Deutsche Bank turnaround plans cannot win investors


After multiple turnaround plans and promises to restore growth, Deutsche Bank AG investors are no longer buying the talk.
The German lender — already the worst-performing major bank stock in Europe this year — hovered near a record low on Wednesday after Chief Executive Officer Christian Sewing conceded that cuts to the investment bank are having a deeper impact than expected. The continued bleeding, despite a decade-long bull market, is fueling speculation the bank may need to be merged before the next crisis hits.
“The vision of the bank they want to be and what businesses they want to be in still isn’t quite clear,” said Clemens Hansmann, who counts Deutsche Bank bonds among the about 9 billion euros ($10.3 billion) he helps manage as head of fixed income at Gutmann KAG in Vienna. “It feels like there’s a lot of perplexity at the bank and they need to find a solution for that. A merger is one option for dealing with their revenue decline, but the question is with whom?”
Deutsche Bank reported its lowest third-quarter revenue since 2010 and now predicts a slight decline for the full year, after earlier guiding for a flat result. While lower costs should help the lender post its first annual profit in four years, Sewing said the focus now has to be on growing the top line without compromising controls — something his predecessor John Cryan pledged twice but failed to deliver.
“We made headway on our cost reductions,” Sewing wrote in a memo to employees. “On the other hand we have not yet achieved a turnaround in terms of revenues.”
Deutsche Bank fell as much as 4.8 percent to 8.87 euros, approaching a record low of 8.76 euros from June. The stock is down 43 percent this year. It traded above 90 euros in 2007.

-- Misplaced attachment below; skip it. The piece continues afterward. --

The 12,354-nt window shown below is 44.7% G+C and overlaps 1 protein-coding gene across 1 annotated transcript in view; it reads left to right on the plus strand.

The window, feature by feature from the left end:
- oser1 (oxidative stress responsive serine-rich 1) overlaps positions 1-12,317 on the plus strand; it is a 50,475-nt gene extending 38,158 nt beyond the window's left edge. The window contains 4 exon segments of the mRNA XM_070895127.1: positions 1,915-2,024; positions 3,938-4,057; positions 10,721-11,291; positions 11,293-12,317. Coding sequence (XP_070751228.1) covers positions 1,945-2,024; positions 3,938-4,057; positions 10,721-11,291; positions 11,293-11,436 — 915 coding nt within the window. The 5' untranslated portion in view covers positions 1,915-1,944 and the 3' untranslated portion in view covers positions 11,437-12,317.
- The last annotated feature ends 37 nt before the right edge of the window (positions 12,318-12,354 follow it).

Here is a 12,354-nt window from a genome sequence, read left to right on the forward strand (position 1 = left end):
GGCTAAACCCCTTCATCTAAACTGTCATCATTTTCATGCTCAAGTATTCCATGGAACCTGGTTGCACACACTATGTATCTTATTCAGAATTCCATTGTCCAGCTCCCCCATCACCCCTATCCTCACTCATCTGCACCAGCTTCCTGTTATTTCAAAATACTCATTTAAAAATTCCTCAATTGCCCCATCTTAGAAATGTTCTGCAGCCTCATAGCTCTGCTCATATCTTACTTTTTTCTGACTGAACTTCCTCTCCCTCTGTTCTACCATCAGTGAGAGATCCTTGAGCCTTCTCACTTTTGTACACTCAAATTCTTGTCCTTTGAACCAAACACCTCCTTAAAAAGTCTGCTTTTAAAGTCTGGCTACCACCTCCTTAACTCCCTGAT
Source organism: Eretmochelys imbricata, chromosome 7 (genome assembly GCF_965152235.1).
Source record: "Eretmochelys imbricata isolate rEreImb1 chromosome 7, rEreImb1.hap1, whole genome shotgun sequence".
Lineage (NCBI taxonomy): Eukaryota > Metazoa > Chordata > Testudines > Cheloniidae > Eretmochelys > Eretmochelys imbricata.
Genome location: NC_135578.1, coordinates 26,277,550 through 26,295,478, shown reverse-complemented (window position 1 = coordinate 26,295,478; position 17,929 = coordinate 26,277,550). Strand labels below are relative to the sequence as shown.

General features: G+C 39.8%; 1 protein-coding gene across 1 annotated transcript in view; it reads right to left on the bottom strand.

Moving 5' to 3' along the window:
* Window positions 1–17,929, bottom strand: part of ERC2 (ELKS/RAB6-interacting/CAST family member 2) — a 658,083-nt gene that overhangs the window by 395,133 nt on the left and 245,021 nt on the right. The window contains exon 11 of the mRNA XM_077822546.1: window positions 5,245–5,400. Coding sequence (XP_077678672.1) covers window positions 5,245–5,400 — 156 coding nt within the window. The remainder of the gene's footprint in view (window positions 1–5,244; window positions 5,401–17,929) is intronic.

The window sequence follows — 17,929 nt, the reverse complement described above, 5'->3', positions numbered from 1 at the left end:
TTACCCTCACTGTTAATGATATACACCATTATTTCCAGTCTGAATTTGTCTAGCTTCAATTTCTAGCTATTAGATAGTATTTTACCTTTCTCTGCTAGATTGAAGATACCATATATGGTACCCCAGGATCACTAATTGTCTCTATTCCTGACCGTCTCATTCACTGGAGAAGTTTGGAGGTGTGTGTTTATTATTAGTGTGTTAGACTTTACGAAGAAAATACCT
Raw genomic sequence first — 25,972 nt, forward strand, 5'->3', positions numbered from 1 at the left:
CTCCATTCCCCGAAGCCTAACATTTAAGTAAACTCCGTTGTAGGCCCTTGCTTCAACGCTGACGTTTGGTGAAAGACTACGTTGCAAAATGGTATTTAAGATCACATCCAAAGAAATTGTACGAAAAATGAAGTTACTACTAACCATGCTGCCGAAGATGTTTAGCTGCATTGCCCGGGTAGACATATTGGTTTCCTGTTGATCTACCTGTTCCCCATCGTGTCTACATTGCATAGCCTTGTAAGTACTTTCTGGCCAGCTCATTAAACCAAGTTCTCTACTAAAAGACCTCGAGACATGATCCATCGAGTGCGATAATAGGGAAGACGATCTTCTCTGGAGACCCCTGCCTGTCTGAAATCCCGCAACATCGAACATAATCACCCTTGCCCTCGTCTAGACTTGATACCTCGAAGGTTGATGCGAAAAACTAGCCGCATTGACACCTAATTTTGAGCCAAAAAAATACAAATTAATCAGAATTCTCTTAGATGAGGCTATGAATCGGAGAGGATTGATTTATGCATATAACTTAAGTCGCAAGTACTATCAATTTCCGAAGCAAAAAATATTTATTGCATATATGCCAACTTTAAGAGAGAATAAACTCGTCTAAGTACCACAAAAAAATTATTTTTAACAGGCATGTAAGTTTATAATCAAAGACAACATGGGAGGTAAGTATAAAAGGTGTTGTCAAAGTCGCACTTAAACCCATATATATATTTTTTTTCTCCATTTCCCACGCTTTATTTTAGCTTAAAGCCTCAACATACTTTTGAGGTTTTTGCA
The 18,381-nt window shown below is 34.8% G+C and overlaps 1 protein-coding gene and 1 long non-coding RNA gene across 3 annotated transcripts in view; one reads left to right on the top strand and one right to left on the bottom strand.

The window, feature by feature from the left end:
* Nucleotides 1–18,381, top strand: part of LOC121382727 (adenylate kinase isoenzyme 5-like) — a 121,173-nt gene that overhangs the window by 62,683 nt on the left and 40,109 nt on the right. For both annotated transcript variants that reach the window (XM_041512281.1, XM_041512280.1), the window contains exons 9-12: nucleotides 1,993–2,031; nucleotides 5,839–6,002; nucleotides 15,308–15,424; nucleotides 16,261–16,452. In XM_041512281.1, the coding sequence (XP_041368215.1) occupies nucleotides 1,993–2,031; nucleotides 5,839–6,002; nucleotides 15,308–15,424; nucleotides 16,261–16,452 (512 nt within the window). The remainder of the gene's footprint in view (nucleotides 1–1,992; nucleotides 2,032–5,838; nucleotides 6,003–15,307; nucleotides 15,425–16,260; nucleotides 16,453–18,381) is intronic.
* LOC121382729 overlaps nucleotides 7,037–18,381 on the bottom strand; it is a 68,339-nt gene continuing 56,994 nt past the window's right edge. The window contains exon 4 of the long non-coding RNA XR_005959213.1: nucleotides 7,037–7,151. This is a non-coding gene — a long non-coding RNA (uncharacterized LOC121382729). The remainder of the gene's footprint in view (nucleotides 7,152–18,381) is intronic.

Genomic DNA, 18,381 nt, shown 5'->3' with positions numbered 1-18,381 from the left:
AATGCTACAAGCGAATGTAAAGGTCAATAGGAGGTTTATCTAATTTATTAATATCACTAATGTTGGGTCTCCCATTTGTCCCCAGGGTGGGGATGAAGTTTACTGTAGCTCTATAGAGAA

“It’s tough to imagine what kind of franchise we’ll ultimately see come out of this,” said Thomas Wissler, who counts Deutsche Bank shares among the 3 billion euros ($3.4 billion) he helps manage at Aramea Asset Management in Hamburg.
The stock’s decline for now limits Deutsche Bank’s strategic options. The German government is backing a potential a tie-up with Commerzbank AG, the country’s No. 2 listed lender, to create a heavyweight that would finance the export-oriented economy, people involved in the discussions told Bloomberg last month. A deal could ensure credit remains open even during a financial slowdown when foreign investors might withdraw, the people said. But policy makers in Berlin are also open to a merger with a European player once the banking, fiscal and capital-markets union is complete, they said.
Deutsche Bank “has done an excellent job under Sewing” on cost reductions and improving the bank’s capital strength, JPMorgan Chase & Co. analyst Kian Abouhossein wrote in a client note. Still, “we remain concerned about DB’s inability to turn around” the investment bank division.
The main issue for Sewing is the contraction in the investment bank, the biggest contributor to the top line. In the third quarter, trading income in the key fixed-income and currency division slumped 15 percent from a year earlier. Equities trading, where Wall Street banks on average posted gains, declined at the same pace. The business has been among
the hardest-hit by executives departures recently.
The results are in stark contrast with UK rival Barclays Plc, where CEO Jes Staley reported stronger trading results across the securities unit, sending the shares higher. Equity revenue surged 35 percent, beating even Wall Street peers.
Sewing has vowed the investment bank will remain a core business for Deutsche Bank, with at least half of the revenue coming from the unit. At the same time, he’s cutting at least 7,000 jobs and retrenching in areas such as prime finance, US rates and corporate finance in the US and Asia. Headcount declined by 700 positions in the third quarter after about 1,700 jobs in the three months through June.

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